Tarzan 2016 Film Review

 

maxresdefaultAfter swinging into box office on a high potential, Legend of the jungle struggles to keep it’s feet on the ground after an average reboot.

Once The Jungle Book had been released earlier on this year by Disney, showing off a real life version of the classic, bringing up audiences of young and old reaching a box office of 938 million. The reboot of Tarzan had a hope in continuing the jungle reboots success however it was poorly presented with a box office still reaching 198.5 million but left audiences only mildly satisfied.

David Yates efforts on special effects cannot be faulted though, with  the bond between Tarzan and the Jungle brought to a personal perspective when a family drama is apparently upon us after Alexander Skarsgård(Tarzan AKA Lord Greystoke after the man of the film gives up his roots for a more human way to life) finds himself falling out with his brother Gorilla as well as his Gorilla mother passing…so much drama!

The film opens up with the arrival of meeting Tarzans new persona as Lord Greystroke who is married to Jane(Margot Robbie) in London. The civilised society is shown to have influenced the man of the jungle after becoming a member of the establishment, however a scheming Belgium enforcer(Christoph Waltz) has plans for Tarzan to be given to an old enemy of the jungle in exchange for diamonds of some variety. This obviously leads Jane to following Tarzan back to Congo which leaves the film how you could predict…Jane gets captured and used as bate.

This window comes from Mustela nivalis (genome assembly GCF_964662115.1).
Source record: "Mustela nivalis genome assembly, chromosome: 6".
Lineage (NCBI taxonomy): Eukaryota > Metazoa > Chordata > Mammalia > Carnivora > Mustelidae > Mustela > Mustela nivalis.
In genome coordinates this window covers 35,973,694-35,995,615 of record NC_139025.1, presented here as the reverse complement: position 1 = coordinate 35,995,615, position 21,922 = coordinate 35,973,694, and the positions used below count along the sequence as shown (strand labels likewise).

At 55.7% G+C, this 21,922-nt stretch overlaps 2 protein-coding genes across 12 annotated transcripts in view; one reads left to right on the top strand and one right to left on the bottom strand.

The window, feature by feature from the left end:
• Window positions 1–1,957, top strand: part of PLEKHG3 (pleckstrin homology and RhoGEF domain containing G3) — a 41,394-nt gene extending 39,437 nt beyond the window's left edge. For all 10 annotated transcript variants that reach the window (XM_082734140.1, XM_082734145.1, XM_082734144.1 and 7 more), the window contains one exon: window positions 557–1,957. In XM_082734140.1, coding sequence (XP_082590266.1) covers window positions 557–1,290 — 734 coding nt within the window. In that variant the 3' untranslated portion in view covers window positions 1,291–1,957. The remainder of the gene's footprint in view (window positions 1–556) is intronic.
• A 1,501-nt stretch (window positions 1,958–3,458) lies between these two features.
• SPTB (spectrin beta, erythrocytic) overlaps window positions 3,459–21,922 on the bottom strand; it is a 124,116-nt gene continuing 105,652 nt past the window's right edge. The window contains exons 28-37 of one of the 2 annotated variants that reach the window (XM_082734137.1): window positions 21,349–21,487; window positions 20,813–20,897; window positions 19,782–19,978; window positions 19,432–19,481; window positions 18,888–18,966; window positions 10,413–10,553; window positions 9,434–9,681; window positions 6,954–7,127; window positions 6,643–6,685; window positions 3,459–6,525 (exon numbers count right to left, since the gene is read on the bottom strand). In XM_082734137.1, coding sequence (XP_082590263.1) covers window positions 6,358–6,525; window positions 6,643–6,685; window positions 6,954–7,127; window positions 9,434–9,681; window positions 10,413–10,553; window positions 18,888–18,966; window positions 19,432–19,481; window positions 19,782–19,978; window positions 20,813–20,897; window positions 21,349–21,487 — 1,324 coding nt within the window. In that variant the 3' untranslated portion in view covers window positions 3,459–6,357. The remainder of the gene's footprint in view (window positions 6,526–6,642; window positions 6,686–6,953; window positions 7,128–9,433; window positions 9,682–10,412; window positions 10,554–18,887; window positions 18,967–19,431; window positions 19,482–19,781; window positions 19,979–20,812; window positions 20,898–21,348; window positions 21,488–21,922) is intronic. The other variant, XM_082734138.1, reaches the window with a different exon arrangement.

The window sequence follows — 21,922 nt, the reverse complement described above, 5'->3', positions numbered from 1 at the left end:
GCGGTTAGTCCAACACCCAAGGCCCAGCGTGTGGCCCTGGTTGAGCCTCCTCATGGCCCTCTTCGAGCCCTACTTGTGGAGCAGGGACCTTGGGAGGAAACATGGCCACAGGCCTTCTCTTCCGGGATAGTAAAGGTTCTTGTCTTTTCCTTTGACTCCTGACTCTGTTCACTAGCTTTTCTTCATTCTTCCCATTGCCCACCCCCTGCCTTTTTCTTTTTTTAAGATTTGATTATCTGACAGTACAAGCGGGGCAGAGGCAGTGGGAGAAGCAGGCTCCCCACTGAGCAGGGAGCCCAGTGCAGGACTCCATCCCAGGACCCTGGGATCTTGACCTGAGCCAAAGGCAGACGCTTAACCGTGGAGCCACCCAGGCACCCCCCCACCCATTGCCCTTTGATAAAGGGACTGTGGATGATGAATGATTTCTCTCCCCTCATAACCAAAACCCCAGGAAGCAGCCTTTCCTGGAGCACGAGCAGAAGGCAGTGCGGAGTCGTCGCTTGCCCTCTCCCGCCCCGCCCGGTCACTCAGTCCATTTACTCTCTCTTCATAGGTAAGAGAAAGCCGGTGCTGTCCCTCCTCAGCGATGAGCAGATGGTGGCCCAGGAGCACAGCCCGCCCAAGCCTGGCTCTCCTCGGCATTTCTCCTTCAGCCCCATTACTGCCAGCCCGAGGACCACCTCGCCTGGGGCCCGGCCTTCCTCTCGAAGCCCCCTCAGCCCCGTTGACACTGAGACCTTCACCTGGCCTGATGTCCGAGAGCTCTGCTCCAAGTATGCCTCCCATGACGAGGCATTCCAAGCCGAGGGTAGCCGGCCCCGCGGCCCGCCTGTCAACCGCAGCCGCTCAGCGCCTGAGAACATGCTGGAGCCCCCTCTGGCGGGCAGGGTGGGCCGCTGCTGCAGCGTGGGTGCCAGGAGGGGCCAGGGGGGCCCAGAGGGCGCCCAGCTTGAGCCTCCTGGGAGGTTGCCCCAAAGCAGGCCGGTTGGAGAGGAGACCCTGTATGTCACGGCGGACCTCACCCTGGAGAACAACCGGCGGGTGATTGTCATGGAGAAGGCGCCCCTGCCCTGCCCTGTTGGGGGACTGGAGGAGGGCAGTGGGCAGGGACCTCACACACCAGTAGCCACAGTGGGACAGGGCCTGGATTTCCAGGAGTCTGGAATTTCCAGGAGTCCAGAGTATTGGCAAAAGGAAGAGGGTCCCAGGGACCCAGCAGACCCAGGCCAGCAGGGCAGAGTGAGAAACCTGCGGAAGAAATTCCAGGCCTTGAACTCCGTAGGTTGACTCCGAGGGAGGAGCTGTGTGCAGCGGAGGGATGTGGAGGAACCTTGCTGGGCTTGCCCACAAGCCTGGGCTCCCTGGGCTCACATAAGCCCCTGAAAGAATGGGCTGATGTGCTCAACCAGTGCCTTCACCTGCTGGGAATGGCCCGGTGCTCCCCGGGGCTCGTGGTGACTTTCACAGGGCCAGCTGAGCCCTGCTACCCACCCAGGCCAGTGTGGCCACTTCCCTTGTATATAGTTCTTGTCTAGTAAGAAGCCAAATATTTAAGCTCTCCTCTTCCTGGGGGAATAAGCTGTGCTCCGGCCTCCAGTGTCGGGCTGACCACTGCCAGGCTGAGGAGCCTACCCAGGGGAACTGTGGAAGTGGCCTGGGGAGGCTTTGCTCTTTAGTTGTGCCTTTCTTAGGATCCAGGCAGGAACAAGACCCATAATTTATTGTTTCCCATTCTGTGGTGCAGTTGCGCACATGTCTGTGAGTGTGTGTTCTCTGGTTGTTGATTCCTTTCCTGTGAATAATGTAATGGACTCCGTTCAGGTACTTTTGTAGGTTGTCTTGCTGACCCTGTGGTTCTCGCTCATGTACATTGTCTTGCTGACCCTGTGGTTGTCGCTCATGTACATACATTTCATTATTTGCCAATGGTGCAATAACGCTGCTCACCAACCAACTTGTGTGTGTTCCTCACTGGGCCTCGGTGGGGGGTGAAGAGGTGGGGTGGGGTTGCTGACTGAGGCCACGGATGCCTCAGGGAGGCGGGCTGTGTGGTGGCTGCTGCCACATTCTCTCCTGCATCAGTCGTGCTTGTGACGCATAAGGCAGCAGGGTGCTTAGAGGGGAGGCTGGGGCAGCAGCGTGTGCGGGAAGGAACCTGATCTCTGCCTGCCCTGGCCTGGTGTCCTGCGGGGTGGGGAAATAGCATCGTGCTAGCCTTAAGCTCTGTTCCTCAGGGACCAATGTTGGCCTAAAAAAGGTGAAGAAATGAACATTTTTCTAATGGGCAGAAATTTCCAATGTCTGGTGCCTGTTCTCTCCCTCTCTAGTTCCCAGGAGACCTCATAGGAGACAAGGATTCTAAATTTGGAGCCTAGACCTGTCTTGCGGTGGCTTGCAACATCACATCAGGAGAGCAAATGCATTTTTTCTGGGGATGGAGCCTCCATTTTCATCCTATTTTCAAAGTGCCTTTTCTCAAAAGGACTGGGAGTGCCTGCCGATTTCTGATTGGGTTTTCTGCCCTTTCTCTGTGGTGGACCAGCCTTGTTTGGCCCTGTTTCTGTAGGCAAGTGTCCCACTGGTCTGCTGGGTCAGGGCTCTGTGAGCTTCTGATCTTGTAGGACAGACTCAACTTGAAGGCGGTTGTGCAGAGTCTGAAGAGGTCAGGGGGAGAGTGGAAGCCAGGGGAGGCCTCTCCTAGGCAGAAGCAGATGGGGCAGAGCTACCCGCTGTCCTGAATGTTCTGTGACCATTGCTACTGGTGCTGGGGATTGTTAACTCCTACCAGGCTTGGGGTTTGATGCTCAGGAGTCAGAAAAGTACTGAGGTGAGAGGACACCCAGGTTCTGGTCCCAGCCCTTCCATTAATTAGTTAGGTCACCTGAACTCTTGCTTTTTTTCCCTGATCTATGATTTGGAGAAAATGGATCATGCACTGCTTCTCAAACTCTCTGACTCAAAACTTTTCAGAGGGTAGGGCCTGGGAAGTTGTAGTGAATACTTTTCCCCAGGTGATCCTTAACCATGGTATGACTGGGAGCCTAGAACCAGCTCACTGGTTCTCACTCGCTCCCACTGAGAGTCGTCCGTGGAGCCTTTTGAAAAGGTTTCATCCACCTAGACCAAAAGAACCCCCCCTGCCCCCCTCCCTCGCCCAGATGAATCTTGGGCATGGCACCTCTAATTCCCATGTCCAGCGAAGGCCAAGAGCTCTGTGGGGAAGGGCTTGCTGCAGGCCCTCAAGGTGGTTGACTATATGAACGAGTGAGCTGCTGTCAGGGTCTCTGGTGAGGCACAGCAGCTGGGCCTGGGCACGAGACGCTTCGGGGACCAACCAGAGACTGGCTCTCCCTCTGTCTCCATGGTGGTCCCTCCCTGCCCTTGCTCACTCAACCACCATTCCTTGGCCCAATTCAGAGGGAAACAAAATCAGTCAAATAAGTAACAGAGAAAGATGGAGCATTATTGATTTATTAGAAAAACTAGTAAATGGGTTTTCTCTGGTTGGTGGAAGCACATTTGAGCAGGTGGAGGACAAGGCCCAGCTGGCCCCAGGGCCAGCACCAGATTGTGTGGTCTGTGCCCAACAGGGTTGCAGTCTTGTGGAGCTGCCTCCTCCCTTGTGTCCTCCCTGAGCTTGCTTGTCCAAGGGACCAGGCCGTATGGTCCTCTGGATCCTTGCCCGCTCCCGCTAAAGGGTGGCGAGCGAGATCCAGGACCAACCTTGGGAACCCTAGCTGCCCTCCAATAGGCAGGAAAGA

Now, despite the film obviously having a lot of scenes we expected to see in the reboot, a large amount of sub-plots are brought forward with slavery and the use of African resources to vamp up the film. Along with these comes along a reporter played by Samuel L.Jackson going by the name of ‘George Washington Williams’ who I believed brought the film alive to what was a seemingly plain set up.

Considering the additional presented, it still was not enough the convince the audience that Tarzan was as much in touch with the jungle as we hoped. Only with the occasional gorilla drama going on, the film failed to portray the wild side of a man who spent the majority of his life in the jungle. This left Tarzan looking like any old nature adventurer who has studied how to act when in danger(apart from when he fights the gorilla…David Attenborough would not advise that). An average film at best.

 

 

 

 

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